Expect the unexpected this year in the Duel in the Desert
Victorious members of the Arizona football team hoist the territorial cup into the air in celebration after Arizona's 56-35 win against ASU in Arizona Stadium on Friday, Nov. 25, 2016.
With Thanksgiving this week, it’s time to hang out with family, eat turkey and think about what you’re grateful for. It also means it’s time for rivalry week in college football and there may not be one more intense than the Duel in the Desert.
The Duel in the Desert is a football series between Arizona and ASU that dates back to 1899 — before Arizona was even a state. The winner of the game gets the Territorial Cup and bragging rights for the year until the two teams play again.
It’s one of the most intense rivalries in all of college sports, with fans on both sides having nothing but hate for the other. According to a study by The New York Times, it ranks as one of the top in the country. Before the game last year, police had to be on the field during warmups because the two teams kept getting face-to-face and neither would back down.
“It’s the biggest game of the year. It’s our bowl game,” linebacker Tony Fields said.
After last year, there was a bitter taste left in the mouths of Wildcat fans and players. The Wildcats were in complete control for three quarters and took a 19-point lead to the fourth. And that’s when everything fell apart.
The Sun Devils scored four times in the final quarter and had a one-point lead with three minutes left. Khalil Tate put Arizona into field goal range with 17 seconds left. But senior Josh Pollack pushed the field goal and ASU was able to escape the Wildcats with a one-point win.
“Winning? That would be the better experience,” Head Coach Kevin Sumlin said. “We try to win every game and what that looks like is different every week. But certainly a rivalry game … And as I said after the [Utah] game, for our seniors, we would like to leave them with a good taste in their mouth for their last football game.”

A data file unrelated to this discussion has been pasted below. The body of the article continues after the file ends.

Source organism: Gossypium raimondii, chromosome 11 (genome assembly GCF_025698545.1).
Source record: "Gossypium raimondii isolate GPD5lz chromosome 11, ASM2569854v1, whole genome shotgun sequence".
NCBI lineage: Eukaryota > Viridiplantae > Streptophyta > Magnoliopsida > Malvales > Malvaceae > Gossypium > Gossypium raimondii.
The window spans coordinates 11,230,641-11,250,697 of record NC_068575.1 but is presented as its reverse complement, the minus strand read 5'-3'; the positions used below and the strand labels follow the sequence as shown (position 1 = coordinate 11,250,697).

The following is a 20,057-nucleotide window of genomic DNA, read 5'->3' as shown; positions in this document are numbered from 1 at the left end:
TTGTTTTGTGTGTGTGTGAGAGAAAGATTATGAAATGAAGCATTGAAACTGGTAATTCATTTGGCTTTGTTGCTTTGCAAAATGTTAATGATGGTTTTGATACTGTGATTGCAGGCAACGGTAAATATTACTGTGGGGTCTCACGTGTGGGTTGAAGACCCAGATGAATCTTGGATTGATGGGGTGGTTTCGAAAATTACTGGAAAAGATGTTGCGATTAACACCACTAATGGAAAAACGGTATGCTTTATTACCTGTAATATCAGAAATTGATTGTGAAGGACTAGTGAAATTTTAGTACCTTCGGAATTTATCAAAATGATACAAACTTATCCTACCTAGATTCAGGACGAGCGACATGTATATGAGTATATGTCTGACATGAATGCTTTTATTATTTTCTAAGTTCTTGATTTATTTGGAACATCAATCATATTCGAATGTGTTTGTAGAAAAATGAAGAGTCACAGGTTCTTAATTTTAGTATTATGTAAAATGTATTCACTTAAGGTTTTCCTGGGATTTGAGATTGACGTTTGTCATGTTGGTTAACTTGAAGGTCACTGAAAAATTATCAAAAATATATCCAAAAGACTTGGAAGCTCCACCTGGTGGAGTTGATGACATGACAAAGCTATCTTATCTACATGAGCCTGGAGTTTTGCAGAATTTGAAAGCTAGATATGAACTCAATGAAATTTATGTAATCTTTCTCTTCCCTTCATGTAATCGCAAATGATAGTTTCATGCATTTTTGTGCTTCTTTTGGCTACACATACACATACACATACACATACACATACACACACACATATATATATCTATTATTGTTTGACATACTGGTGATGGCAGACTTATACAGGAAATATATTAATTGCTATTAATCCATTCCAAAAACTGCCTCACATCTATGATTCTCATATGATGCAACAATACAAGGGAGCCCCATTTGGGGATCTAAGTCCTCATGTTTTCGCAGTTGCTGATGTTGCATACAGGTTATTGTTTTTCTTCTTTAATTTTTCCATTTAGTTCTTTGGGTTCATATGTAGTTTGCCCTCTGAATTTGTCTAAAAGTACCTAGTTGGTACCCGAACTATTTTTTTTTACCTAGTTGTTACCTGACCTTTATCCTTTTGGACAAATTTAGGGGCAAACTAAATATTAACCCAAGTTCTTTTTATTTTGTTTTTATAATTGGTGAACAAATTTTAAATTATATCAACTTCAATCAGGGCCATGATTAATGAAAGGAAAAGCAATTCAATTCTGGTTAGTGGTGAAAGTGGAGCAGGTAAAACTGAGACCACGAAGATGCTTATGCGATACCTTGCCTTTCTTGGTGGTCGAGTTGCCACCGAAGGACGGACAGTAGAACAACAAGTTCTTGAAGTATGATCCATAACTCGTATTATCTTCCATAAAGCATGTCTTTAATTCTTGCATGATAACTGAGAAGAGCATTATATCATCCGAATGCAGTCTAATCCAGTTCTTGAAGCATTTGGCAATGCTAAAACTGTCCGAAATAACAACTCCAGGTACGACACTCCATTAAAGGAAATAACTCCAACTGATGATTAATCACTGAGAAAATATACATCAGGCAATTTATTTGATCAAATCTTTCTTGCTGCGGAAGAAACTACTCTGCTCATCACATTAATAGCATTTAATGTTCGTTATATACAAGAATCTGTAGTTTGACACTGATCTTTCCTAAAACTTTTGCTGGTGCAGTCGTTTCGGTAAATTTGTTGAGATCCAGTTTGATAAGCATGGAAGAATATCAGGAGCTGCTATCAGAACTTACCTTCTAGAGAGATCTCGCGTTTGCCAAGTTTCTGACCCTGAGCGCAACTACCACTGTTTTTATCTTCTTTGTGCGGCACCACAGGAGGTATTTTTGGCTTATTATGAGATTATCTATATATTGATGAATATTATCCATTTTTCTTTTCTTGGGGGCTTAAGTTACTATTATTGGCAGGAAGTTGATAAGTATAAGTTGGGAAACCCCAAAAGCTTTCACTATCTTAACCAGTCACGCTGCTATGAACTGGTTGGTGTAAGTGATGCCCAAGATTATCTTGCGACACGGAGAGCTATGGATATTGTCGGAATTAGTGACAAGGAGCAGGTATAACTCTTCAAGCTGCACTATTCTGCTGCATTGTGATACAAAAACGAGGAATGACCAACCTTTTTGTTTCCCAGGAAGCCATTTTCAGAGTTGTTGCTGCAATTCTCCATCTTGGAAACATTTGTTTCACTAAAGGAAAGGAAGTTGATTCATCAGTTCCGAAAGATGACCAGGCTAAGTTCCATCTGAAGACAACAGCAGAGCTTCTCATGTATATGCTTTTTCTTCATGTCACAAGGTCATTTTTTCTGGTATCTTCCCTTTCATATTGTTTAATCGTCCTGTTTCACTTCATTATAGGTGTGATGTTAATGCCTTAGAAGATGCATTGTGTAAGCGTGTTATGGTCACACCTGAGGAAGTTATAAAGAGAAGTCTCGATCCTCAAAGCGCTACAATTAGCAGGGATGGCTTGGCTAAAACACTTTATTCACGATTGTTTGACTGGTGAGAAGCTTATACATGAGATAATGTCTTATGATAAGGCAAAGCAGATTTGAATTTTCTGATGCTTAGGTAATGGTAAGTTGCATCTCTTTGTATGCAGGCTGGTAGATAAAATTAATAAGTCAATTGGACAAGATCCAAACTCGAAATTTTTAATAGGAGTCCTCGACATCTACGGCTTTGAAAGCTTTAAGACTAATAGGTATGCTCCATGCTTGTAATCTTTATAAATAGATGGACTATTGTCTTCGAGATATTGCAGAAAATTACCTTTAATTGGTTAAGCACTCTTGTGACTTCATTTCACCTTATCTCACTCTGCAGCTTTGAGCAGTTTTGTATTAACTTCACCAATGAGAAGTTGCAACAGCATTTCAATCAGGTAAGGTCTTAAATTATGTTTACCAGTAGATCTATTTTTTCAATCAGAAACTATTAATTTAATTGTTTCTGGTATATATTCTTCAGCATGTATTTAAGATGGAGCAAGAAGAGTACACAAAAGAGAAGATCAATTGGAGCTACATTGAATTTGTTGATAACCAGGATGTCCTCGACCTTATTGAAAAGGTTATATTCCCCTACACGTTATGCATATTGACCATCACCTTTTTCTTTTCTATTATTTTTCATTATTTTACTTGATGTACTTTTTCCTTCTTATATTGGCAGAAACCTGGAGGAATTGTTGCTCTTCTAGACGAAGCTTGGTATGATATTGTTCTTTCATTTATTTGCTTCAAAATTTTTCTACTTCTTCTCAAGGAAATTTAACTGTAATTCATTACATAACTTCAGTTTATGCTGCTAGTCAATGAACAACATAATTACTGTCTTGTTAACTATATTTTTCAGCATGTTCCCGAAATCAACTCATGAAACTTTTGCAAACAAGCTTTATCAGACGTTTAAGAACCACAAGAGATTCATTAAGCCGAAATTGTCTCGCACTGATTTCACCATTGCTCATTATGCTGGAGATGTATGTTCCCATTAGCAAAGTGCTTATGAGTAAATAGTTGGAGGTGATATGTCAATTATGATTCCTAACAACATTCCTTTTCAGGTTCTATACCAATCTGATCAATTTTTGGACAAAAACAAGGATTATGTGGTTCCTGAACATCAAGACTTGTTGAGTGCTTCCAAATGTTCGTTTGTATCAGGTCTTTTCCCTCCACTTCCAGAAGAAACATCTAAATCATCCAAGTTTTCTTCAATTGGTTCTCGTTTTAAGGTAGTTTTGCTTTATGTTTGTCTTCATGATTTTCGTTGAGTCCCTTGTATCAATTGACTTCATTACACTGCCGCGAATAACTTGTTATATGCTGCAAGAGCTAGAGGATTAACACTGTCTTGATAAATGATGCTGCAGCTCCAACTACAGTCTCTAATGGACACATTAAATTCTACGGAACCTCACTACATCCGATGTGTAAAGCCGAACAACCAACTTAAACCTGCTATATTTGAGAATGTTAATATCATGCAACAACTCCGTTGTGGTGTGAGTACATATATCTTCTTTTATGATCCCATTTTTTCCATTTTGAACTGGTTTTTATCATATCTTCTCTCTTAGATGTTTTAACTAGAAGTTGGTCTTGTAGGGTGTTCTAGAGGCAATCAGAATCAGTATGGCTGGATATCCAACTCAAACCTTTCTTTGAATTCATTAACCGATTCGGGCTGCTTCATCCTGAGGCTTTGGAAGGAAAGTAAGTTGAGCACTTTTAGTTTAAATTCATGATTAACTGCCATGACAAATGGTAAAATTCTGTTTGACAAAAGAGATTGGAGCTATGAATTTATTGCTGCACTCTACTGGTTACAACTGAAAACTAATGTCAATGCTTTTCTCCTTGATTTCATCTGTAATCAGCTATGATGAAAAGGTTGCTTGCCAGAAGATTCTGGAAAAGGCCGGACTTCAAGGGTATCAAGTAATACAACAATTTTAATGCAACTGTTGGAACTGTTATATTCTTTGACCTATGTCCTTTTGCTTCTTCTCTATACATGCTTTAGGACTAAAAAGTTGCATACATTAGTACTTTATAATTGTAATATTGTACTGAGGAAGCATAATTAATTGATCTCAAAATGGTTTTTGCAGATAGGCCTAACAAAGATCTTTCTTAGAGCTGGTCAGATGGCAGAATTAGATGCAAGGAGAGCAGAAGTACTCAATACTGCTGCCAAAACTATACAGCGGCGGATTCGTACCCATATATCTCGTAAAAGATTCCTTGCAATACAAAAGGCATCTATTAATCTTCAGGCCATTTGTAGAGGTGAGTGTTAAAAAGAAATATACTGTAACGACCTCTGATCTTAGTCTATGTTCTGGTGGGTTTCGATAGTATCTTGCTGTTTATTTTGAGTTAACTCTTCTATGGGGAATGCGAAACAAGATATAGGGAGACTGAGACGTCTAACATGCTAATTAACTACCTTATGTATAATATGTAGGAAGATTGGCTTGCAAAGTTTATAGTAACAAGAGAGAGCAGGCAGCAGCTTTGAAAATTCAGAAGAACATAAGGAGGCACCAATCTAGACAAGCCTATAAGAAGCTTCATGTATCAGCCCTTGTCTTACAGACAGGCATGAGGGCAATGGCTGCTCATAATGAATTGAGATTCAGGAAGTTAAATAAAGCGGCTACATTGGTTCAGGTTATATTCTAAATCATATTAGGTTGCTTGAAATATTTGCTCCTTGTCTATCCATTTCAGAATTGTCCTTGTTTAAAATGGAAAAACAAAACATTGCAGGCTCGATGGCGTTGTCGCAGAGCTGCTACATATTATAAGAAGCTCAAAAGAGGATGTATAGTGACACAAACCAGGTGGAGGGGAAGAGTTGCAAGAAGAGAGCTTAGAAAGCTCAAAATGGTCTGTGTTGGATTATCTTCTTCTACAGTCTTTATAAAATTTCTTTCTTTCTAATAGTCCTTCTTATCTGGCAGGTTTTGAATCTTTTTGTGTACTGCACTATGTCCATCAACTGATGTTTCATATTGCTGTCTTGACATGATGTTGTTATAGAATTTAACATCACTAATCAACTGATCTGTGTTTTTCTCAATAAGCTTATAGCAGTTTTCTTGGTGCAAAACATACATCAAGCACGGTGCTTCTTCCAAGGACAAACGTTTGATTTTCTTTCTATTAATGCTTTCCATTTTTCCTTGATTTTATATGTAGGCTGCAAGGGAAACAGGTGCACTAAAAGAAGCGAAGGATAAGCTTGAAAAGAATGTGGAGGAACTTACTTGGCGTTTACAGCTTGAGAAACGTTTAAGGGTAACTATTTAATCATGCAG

Sumlin, who is now getting ready for his second Territorial Cup, also understands the point of view of the rivalry from a fan’s perspective.
“It starts in the parking lot with the fans,” Sumlin said. “There’s a lot of people who really care. There was a little skirmish before the game last year. I have a great appreciation for this rivalry.”
While some of the seniors were on the team back in 2016 when Arizona beat ASU, most of the players now haven’t gotten the chance to see what that feels like.
Khalil Tate has never beaten ASU and neither has J.J. Taylor. A win against their most hated rivals could fix what has been a disappointing last two years in terms of how people were projecting the Wildcats to finish. Even just last year, college football experts were expecting Arizona to make it to their first ever Rose Bowl, and yet, they finished the season without going to a bowl game.
In 2017, Arizona had a 10-point lead at halftime and were in control. But right before half, Tate threw a Hail Mary that fell incomplete, was hit on the play and was out for the rest of the game. That meant that Brandon Dawkins had to come in for his first game action in weeks. The second half was a complete 180-degree flip from the first half, and ASU went on to win 42-30.
The 2016 game was one for the record books. If you don’t know, Arizona blew out ASU 56-35 without attempting a pass in the second half and only having three completions for the whole game. This game was all about bragging rights for Arizona as they were 2-9 on the year and weren’t playing well.
ASU, on the other hand, was one win away from a bowl game when disaster struck for them. It was the first time they had ever allowed over 500 rushing yards in a single game. While Arizona only finished 3-9 on the year, many felt it was still worth it considering they beat ASU.
In rivalry games, it comes down to which team can control their emotions best and which team has the least mistakes. That could be a problem for Arizona, since they have lost control of their emotions at times.
In their last game against Utah, very early in the first quarter when the score was still tied, Colin Schooler sacked Tyler Huntley to force a fourth down and Utah punt, but Tony Fields got called for an unsportsmanlike penalty and an automatic first down for Utah. The Utes went right down the field and scored, but if that didn’t happen and Arizona got the ball back, then who knows what could have happened.
Every year, there seems to be something unexpected that happens in this game that fans hold on to forever. Whether it’s not attempting a pass in the second half and winning, the best player on the field getting hurt on a Hail Mary or coming back from 19 down in the final quarter and a senior missing a field goal on senior day, always expect the unexpected this year and every year in the Duel in the Desert.
Follow Jack Cooper on Twitter